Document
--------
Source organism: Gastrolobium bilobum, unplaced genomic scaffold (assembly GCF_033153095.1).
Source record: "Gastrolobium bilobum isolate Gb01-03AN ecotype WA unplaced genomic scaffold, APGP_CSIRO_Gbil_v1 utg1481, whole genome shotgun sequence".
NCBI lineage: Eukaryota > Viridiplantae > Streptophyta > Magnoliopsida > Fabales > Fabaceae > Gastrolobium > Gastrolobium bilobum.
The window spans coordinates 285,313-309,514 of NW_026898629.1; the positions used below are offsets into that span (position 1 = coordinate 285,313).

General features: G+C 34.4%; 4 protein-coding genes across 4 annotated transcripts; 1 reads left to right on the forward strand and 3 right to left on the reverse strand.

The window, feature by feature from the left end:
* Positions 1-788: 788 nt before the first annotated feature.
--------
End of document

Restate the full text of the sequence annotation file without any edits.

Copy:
Source organism: Gastrolobium bilobum, unplaced genomic scaffold (assembly GCF_033153095.1).
Source record: "Gastrolobium bilobum isolate Gb01-03AN ecotype WA unplaced genomic scaffold, APGP_CSIRO_Gbil_v1 utg1481, whole genome shotgun sequence".
NCBI lineage: Eukaryota > Viridiplantae > Streptophyta > Magnoliopsida > Fabales > Fabaceae > Gastrolobium > Gastrolobium bilobum.
The window spans coordinates 285,313-309,514 of NW_026898629.1; the positions used below are offsets into that span (position 1 = coordinate 285,313).

General features: G+C 34.4%; 4 protein-coding genes across 4 annotated transcripts; 1 reads left to right on the forward strand and 3 right to left on the reverse strand.

The window, feature by feature from the left end:
* Positions 1-788: 788 nt before the first annotated feature.